Ibuprofen was the first non-aspirin NSAID to be approved for over-the-counter (OTC) use, and is widely considered to be the best tolerated drug of its class . Previous studies [2, 3] have demonstrated that adverse drug reactions (ADR) to NSAIDs predominantly involve the skin, the gastrointestinal tract, and the respiratory system. Although it had been previously suggested that ibuprofen may be involved in the development of ventricular arrhythmia , only recently has ibuprofen been demonstrated to produce arrhythmia both in vitro and in vivo (in guinea pigs) . This is achieved by a dose-dependent shortening of the cardiac action potential (AP), and shortening of the effective refractory period (ERP). This had resulted in a decrease of excitation propagation within the heart, which may provide substrate for an arrhythmogenic reentry circuit.
Cardiac arrhythmia secondary to ibuprofen overdose has been described in the medical literature. McCune and O'Brien reported the induction of atrial fibrillation (AF) in a previously-well 35-year-old man . Meanwhile, Menzies et al. reported a case of broad complex tachycardia secondary to fulminant hyperkalaemia induced by ibuprofen overdose . Interestingly, Gurfinkel et al. have found that the intravenous administration of ibuprofen could immediately suppress arrhythmia during a cardiac electrical storm, but this work was conducted in the presence of decompensated cardiopathy, a condition not shared by the our patient. That our patient experienced only symptoms common to those associated with the sensation of palpitations, with no symptoms suggestive of an allergic aetiology, suggests that this case was not one of Kounis syndrome , which has recently been reported after routine ibuprofen use .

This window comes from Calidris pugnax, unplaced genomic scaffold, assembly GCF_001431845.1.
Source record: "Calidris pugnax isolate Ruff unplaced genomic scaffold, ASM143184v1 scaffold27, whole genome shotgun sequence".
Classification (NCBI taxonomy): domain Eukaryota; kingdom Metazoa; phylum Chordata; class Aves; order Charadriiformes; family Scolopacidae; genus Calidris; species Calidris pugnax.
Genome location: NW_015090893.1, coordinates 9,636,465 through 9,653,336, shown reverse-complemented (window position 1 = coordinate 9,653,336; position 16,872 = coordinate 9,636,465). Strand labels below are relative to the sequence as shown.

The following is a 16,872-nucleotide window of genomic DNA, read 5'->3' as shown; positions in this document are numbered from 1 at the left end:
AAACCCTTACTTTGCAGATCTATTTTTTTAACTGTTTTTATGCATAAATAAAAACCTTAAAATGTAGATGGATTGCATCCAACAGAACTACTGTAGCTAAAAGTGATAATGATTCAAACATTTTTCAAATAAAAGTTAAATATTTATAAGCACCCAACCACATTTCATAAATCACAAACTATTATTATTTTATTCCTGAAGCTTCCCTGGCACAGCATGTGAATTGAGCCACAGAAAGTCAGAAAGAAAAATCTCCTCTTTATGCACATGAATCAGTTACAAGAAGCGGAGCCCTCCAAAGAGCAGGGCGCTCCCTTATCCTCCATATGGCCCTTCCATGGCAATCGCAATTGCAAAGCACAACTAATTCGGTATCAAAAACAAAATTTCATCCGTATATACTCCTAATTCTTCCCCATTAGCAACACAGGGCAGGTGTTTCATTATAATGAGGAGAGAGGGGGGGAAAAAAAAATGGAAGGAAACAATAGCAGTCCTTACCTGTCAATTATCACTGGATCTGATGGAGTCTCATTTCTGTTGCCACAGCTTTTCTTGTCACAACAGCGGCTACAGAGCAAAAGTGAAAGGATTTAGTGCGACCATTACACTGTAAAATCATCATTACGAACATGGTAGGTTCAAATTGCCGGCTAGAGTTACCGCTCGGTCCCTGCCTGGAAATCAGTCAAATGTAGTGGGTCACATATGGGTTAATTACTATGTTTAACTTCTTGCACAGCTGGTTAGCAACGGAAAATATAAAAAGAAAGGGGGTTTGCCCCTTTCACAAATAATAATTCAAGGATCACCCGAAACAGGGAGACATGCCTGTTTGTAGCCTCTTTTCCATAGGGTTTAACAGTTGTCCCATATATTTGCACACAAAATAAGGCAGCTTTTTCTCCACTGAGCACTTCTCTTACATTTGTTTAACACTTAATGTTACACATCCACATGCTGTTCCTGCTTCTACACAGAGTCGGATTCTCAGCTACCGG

Our patient has suffered no recurrence of her symptoms, and in the absence of ibuprofen rechallenge, it is probable that standard dose ibuprofen was the causative link with her symptoms of palpitations. No firm conclusion can be drawn as to the underlying pathophysiological mechanism of her symptoms. This case appears to be the first case report in the medical literature of an event adverse to cardiac arrhythmia following standard oral ibuprofen administration.
Cardiac arrhythmia is a potentially fatal disorder that may exhibit heart palpitations as its initial (or only) symptom. The recognition of drug-induced cardiac disturbance is necessary to prevent the progression of symptoms to a more serious adverse event, and to avoid reexposing patients to ibuprofen with resultant recurrent cardiac arrhythmia. Further research is required to identify the pathophysiological mechanism of ibuprofen-induced cardiac arrhythmia.
Written informed consent was obtained from the mother of our patient for publication of this case report and any accompanying images. A copy of the written consent is available for review by the Editor-in-Chief of this journal.
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The author would like to thank Tonia Mezzini for her assistance with the preparation of the manuscript.
The author declares that they have no competing interests.